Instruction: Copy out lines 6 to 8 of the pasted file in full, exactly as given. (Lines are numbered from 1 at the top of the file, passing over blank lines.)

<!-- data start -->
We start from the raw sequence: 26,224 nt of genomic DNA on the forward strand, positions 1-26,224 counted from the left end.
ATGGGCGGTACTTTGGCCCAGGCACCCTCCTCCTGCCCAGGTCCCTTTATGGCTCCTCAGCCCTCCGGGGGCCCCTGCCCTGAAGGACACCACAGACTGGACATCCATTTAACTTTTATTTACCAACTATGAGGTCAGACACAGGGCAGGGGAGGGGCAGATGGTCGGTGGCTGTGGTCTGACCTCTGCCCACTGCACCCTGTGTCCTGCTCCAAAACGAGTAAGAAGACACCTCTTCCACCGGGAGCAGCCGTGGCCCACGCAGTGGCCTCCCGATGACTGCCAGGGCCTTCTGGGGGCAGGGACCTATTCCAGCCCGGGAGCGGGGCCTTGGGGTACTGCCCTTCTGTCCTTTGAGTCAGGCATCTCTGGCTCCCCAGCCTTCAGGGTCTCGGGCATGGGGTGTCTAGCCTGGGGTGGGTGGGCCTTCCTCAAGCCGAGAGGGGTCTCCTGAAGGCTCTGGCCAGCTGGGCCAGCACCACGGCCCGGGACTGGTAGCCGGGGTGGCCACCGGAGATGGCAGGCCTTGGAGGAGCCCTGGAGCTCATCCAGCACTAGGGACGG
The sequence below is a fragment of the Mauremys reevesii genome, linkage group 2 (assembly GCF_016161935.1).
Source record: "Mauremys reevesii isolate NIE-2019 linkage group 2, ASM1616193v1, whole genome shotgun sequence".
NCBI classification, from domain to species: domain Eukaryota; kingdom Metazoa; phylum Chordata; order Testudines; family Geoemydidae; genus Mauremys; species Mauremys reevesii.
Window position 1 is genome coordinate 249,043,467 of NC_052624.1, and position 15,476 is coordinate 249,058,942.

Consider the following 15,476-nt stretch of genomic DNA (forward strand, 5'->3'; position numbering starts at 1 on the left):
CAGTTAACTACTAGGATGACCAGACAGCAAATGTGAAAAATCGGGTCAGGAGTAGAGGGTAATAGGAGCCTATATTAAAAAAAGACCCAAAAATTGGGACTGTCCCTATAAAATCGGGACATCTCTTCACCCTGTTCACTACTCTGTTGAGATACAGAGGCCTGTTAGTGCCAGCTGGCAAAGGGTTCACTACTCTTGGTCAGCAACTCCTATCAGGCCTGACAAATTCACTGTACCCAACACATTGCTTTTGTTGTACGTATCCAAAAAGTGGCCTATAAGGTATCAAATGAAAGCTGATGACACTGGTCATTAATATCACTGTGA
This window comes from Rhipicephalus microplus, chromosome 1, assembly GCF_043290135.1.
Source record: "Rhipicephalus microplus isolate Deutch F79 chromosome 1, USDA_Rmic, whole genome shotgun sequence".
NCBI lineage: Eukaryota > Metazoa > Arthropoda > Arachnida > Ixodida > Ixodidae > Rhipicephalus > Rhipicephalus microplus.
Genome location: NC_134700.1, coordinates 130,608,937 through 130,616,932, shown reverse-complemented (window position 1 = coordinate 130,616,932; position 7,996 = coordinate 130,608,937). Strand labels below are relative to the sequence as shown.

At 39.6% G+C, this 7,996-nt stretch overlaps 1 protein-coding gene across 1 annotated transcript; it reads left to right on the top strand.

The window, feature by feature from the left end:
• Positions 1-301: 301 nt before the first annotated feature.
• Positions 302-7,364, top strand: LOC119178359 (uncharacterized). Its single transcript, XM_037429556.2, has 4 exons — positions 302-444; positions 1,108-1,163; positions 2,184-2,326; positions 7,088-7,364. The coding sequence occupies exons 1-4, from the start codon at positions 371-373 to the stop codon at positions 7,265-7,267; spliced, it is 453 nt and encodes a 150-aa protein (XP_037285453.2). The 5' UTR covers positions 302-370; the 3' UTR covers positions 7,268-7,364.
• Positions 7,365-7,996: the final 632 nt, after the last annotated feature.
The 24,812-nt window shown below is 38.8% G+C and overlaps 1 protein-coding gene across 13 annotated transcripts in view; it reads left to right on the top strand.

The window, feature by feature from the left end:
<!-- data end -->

Window position 1 is genome coordinate 249,043,467 of NC_052624.1, and position 15,476 is coordinate 249,058,942.

Consider the following 15,476-nt stretch of genomic DNA (forward strand, 5'->3'; position numbering starts at 1 on the left):
CAGTTAACTACTAGGATGACCAGACAGCAAATGTGAAAAATCGGGTCAGGAGTAGAGGGTAATAGGAGCCTATATTAAAAAAAGACCCAAAAATTGGGACTGTCCCTATAAAATCGGGACATCTCTTCACCCTGTTCACTACTCTGTTGAGATACAGAGGCCTGTTAGTGCCAGCTGGCAAAGGGTTCACTACTCTTGGTCAGCAACTCCTATCAGGCCTGACAAATTCACTGTACCCAACACATTGCTTTTGTTGTACGTATCCAAAAAGTGGCCTATAAGGTATCAAATGAAAGCTGATGACACTGGTCATTAATATCACTGTGA